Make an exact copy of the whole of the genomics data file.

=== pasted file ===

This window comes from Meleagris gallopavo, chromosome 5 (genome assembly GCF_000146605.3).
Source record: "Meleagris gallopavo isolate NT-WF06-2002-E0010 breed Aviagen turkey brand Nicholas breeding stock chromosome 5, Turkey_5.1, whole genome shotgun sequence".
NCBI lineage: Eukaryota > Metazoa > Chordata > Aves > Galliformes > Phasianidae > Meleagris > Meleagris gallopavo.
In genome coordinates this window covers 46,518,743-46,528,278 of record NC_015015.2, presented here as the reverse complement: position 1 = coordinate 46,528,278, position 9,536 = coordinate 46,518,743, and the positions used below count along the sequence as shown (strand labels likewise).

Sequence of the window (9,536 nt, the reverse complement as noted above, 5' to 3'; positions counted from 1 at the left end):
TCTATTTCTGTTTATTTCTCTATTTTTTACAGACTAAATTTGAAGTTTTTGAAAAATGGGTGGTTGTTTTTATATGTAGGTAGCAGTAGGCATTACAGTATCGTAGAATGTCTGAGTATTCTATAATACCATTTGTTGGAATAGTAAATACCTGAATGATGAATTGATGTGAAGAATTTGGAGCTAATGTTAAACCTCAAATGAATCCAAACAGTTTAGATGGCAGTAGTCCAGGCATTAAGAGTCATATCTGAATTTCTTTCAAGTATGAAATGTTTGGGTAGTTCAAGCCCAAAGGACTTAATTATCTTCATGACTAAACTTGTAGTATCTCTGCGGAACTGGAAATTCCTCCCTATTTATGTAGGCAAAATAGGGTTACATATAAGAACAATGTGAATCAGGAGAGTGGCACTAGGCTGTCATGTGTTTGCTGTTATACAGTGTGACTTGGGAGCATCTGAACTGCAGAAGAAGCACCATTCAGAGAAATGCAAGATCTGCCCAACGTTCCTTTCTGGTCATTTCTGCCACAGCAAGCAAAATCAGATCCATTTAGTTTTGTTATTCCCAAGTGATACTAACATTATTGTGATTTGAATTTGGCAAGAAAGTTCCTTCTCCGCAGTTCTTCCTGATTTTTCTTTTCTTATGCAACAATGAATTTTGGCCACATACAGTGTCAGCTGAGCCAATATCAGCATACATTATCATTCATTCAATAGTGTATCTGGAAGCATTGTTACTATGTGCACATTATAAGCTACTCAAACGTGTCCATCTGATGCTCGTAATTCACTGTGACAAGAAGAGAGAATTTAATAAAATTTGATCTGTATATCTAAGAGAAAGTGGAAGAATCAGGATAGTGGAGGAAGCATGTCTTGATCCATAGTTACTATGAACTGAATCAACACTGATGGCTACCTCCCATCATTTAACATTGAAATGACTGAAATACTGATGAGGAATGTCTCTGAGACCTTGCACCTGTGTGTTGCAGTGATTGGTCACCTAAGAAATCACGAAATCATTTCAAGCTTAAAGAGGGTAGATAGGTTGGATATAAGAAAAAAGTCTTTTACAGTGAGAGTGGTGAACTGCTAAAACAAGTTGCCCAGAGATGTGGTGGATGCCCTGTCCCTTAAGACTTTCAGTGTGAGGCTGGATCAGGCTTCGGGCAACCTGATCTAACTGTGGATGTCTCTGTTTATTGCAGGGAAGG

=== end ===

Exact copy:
This window comes from Meleagris gallopavo, chromosome 5 (genome assembly GCF_000146605.3).
Source record: "Meleagris gallopavo isolate NT-WF06-2002-E0010 breed Aviagen turkey brand Nicholas breeding stock chromosome 5, Turkey_5.1, whole genome shotgun sequence".
NCBI lineage: Eukaryota > Metazoa > Chordata > Aves > Galliformes > Phasianidae > Meleagris > Meleagris gallopavo.
In genome coordinates this window covers 46,518,743-46,528,278 of record NC_015015.2, presented here as the reverse complement: position 1 = coordinate 46,528,278, position 9,536 = coordinate 46,518,743, and the positions used below count along the sequence as shown (strand labels likewise).

Sequence of the window (9,536 nt, the reverse complement as noted above, 5' to 3'; positions counted from 1 at the left end):
TCTATTTCTGTTTATTTCTCTATTTTTTACAGACTAAATTTGAAGTTTTTGAAAAATGGGTGGTTGTTTTTATATGTAGGTAGCAGTAGGCATTACAGTATCGTAGAATGTCTGAGTATTCTATAATACCATTTGTTGGAATAGTAAATACCTGAATGATGAATTGATGTGAAGAATTTGGAGCTAATGTTAAACCTCAAATGAATCCAAACAGTTTAGATGGCAGTAGTCCAGGCATTAAGAGTCATATCTGAATTTCTTTCAAGTATGAAATGTTTGGGTAGTTCAAGCCCAAAGGACTTAATTATCTTCATGACTAAACTTGTAGTATCTCTGCGGAACTGGAAATTCCTCCCTATTTATGTAGGCAAAATAGGGTTACATATAAGAACAATGTGAATCAGGAGAGTGGCACTAGGCTGTCATGTGTTTGCTGTTATACAGTGTGACTTGGGAGCATCTGAACTGCAGAAGAAGCACCATTCAGAGAAATGCAAGATCTGCCCAACGTTCCTTTCTGGTCATTTCTGCCACAGCAAGCAAAATCAGATCCATTTAGTTTTGTTATTCCCAAGTGATACTAACATTATTGTGATTTGAATTTGGCAAGAAAGTTCCTTCTCCGCAGTTCTTCCTGATTTTTCTTTTCTTATGCAACAATGAATTTTGGCCACATACAGTGTCAGCTGAGCCAATATCAGCATACATTATCATTCATTCAATAGTGTATCTGGAAGCATTGTTACTATGTGCACATTATAAGCTACTCAAACGTGTCCATCTGATGCTCGTAATTCACTGTGACAAGAAGAGAGAATTTAATAAAATTTGATCTGTATATCTAAGAGAAAGTGGAAGAATCAGGATAGTGGAGGAAGCATGTCTTGATCCATAGTTACTATGAACTGAATCAACACTGATGGCTACCTCCCATCATTTAACATTGAAATGACTGAAATACTGATGAGGAATGTCTCTGAGACCTTGCACCTGTGTGTTGCAGTGATTGGTCACCTAAGAAATCACGAAATCATTTCAAGCTTAAAGAGGGTAGATAGGTTGGATATAAGAAAAAAGTCTTTTACAGTGAGAGTGGTGAACTGCTAAAACAAGTTGCCCAGAGATGTGGTGGATGCCCTGTCCCTTAAGACTTTCAGTGTGAGGCTGGATCAGGCTTCGGGCAACCTGATCTAACTGTGGATGTCTCTGTTTATTGCAGGGAAGG